Chinese Banks’ First Half Results Leave Investors Worried

By:
on Sep 5, 2012
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Chinese banks recently posted their financial results for the first half of the year, occasioning a lot of concern amongst investors. There’s even been a warning from a top rating agency, the Financial Times reports. It’s not that the numbers were particularly bad, but rather that they hinted of troubles possibly on the way.

The most troubling thing revealed by the public disclosures was the percentage of overdue loans. All the major banks reported a significant increase in overdue loans in the first half of 2012 The Bank of China (HKG3988), first of the big banks to report, disclosed a 17 percent increase in that particular area. Furthermore, its impairment charge was only half the size it was this time last year. Analysts and investors showed clearly that they were not satisfied with the figure. Victor Wang, analyst with Macquarie Securities, said that such a low impairment charge may not be enough “to cover future potential non-performing loans in a slowing economy”.

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!m[](/uploads/story/328/thumbs/pic1_inline.png)In other respects China’s banks look perfectly healthy. The non-performing loans ratio for the sector was down to 0.9 percent in Q2, the lowest level in more than ten years. Bank of China alone reported a decrease of 6 basis points in the first half of the year, a pretty remarkable achievement considering that China’s economy is slowing. Bad loans figures were also positive, with only a small increase reported by the country’s leading institutions.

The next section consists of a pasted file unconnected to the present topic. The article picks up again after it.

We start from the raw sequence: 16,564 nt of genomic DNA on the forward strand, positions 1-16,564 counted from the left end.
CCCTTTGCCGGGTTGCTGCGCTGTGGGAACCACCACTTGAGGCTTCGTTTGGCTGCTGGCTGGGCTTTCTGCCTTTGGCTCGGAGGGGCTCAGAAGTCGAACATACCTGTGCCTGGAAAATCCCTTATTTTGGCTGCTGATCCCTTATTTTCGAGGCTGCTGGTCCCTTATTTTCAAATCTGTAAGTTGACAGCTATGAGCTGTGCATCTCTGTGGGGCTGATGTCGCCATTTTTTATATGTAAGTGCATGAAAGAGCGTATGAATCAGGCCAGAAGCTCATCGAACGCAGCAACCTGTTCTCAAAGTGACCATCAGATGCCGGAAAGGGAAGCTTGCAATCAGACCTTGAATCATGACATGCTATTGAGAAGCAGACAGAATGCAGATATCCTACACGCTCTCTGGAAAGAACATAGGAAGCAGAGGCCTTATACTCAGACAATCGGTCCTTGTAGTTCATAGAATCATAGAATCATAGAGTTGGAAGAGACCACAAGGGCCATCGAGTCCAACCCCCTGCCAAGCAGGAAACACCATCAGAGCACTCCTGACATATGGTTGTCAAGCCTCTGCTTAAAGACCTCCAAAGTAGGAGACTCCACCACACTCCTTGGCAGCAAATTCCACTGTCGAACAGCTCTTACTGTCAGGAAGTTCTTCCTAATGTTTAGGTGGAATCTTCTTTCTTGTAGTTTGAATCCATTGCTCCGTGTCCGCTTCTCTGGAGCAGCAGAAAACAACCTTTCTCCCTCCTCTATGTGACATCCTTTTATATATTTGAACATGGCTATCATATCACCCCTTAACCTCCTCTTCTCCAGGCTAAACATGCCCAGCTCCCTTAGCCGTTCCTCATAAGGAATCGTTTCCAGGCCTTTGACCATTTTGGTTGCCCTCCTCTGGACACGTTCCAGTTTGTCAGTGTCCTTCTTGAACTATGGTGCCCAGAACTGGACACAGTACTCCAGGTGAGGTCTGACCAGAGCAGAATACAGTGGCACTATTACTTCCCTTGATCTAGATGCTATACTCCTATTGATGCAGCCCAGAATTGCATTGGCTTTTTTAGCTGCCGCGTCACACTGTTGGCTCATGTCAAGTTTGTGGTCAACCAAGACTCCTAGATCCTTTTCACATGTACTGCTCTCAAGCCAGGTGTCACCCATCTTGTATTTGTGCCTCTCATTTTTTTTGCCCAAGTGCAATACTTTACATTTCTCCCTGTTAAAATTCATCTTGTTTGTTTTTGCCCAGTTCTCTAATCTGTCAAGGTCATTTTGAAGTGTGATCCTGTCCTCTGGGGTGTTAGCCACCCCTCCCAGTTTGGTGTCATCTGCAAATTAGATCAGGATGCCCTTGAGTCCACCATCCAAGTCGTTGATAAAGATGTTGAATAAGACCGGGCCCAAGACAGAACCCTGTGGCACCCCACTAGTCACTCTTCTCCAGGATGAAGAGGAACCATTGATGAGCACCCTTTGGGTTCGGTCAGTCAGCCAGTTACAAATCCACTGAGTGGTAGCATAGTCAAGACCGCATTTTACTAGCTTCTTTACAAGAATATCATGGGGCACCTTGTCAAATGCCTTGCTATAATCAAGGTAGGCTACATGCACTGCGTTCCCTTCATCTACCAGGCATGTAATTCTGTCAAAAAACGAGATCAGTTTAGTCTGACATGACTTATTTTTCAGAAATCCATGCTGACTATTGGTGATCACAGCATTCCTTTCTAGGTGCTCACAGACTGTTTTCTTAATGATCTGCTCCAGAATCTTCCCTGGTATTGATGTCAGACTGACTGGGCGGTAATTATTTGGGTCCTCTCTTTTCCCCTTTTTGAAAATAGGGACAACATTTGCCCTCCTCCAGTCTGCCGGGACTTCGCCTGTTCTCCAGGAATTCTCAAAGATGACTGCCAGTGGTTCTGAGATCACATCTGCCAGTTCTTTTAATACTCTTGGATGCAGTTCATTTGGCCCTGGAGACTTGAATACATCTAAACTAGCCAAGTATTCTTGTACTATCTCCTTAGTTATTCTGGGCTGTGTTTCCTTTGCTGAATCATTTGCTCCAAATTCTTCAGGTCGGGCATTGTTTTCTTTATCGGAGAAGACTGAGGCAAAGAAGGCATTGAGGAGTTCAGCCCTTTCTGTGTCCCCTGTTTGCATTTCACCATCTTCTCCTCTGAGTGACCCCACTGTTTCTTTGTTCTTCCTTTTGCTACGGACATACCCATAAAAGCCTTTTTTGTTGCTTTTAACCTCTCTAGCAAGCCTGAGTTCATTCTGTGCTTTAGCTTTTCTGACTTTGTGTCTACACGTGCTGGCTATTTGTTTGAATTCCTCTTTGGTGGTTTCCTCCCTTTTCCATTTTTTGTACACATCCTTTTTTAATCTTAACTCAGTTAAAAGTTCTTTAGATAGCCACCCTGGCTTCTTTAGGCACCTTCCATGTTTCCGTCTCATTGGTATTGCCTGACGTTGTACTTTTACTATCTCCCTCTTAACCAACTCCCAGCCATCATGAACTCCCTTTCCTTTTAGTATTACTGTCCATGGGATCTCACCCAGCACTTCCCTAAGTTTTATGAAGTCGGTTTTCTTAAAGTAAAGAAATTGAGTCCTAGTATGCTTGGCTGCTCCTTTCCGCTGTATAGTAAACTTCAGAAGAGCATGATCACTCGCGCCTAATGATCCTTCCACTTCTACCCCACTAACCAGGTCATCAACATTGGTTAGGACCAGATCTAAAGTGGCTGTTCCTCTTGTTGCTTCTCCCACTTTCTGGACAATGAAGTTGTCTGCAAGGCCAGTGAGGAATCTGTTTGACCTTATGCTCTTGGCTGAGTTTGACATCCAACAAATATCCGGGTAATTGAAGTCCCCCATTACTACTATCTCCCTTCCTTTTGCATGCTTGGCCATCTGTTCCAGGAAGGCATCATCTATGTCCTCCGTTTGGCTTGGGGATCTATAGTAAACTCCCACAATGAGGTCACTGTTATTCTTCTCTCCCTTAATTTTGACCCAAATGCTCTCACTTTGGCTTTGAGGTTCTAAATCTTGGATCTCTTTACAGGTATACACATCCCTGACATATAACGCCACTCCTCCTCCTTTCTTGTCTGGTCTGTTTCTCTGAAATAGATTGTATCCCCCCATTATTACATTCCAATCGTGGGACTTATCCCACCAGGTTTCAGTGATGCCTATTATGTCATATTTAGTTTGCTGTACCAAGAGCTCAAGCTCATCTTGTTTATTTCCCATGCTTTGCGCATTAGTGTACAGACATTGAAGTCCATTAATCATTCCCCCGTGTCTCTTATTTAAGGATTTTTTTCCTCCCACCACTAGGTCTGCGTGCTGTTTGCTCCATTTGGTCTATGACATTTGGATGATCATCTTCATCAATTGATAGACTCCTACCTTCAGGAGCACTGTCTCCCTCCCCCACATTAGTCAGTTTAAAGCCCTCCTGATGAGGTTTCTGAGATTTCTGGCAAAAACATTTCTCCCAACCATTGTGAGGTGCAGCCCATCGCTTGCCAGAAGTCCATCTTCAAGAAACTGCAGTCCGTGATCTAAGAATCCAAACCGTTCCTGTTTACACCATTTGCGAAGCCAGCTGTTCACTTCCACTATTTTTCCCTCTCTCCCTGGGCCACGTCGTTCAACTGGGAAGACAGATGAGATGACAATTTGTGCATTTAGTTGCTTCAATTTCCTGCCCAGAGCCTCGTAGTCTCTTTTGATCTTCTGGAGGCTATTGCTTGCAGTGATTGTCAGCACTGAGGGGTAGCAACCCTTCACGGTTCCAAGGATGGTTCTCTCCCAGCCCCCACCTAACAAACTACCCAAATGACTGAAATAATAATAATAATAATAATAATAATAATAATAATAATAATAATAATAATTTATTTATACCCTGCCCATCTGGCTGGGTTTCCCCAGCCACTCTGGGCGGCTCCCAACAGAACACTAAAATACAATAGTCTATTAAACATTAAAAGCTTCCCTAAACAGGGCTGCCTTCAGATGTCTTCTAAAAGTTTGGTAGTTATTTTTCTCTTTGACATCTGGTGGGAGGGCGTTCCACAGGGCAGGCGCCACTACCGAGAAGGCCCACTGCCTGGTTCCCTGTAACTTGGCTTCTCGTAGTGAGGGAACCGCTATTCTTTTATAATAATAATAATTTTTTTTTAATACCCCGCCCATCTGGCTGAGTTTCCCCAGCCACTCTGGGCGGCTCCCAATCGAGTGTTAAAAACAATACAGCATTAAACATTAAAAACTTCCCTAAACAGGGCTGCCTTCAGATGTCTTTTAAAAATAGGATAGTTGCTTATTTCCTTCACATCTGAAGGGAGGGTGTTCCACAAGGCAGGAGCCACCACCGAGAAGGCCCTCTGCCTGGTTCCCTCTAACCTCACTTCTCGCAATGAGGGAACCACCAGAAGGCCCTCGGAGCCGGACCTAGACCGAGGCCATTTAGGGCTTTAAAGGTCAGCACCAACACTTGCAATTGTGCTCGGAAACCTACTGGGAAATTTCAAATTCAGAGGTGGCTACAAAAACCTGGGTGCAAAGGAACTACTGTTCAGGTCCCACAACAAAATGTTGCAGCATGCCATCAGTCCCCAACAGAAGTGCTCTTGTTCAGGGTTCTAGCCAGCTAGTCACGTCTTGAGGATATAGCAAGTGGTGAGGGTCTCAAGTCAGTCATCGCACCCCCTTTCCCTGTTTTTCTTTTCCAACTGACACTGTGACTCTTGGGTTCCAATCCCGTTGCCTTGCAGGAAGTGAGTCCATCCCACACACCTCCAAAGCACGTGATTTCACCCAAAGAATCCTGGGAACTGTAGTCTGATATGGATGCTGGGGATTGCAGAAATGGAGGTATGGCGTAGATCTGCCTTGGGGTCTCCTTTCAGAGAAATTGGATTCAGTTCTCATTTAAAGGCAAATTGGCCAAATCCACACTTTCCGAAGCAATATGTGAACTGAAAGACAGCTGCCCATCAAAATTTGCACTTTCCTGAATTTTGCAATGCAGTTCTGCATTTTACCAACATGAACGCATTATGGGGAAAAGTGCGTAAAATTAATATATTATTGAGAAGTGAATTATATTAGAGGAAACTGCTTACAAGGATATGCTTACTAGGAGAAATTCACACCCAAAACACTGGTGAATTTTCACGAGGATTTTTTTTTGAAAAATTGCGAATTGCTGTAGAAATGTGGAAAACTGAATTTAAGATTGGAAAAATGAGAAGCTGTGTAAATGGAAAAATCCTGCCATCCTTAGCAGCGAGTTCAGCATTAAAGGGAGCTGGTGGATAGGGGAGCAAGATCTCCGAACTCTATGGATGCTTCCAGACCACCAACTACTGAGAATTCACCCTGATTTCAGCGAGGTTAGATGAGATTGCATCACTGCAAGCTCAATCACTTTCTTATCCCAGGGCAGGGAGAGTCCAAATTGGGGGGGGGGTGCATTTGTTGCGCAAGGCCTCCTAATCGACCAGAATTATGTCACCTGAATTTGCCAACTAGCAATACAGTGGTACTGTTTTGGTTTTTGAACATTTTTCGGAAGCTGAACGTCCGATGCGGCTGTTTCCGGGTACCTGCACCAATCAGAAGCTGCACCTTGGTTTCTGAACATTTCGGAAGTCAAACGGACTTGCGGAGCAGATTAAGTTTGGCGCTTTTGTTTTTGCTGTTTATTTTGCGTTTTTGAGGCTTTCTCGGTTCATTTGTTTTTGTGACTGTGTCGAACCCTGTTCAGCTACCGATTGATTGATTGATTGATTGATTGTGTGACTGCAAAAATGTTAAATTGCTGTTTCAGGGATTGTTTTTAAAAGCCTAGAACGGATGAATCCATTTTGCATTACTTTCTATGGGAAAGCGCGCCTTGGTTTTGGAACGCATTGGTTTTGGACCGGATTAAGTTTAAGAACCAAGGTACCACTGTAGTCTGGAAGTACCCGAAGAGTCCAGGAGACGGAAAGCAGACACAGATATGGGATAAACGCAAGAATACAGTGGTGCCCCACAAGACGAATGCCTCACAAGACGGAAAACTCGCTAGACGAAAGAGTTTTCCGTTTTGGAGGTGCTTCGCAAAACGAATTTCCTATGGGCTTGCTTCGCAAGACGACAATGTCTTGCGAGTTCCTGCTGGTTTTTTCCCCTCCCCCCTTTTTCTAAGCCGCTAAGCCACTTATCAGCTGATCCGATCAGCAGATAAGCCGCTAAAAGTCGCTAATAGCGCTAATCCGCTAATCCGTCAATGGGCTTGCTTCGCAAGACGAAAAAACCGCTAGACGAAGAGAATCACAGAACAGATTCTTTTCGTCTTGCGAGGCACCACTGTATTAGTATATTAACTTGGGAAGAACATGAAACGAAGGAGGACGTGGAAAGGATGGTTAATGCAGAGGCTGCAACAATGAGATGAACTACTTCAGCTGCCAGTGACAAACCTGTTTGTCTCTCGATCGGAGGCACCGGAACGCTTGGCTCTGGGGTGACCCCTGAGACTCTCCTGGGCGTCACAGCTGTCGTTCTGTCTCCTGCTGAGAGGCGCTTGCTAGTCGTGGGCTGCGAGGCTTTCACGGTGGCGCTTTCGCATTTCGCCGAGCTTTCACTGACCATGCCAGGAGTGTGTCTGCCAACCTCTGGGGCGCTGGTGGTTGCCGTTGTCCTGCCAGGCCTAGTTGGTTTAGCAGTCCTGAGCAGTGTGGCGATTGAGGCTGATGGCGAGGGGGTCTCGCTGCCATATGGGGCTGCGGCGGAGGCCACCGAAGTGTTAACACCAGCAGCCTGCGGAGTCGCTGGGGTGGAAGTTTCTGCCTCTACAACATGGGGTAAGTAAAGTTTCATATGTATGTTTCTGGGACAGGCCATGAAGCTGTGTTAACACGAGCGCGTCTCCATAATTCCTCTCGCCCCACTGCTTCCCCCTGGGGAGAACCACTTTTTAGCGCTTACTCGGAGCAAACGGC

But with the midsized banks these numbers change dramatically. Ping An Bank (HKG:2318), for example, reported a 51 per cent spike in non-performing loans. This significant difference between China’s finest and the second tier banks can be attributed to the smaller banks being more affected by the struggles of private entrepreneurs in the coastal regions.

Another worrying sign is that profit at Chinese banks has dropped markedly from previous years – from an average of about 30 percent to around 10 percent this year. China’s central bank cut the interest rates to boost the country’s economy, but this has had a negative effect on banks in squeezing the margins they have long relied on to generate profit.

“The deterioration trend is just beginning,” said Bin Hu, an analyst with rating agency Moody’s. He added that the banks’ reports have signalled the end of the multi-year streak of improving financial performance. According to Lian Ping, chief economist at Bank of Communications, right now even a small downturn can wipe out the profit growth of Chinese banks. Another cut in the interest rates and a slight increase in non-performing loans of 0.2 percent could lead to negative profit growth, said Lian in a comment for China Securities Journal.
Investors responded negatively to the announcements. Bank of China’s stock price has been pushed down five percent since the financial results were announced. Other banks have also suffered in the markets as a result of the announcements.

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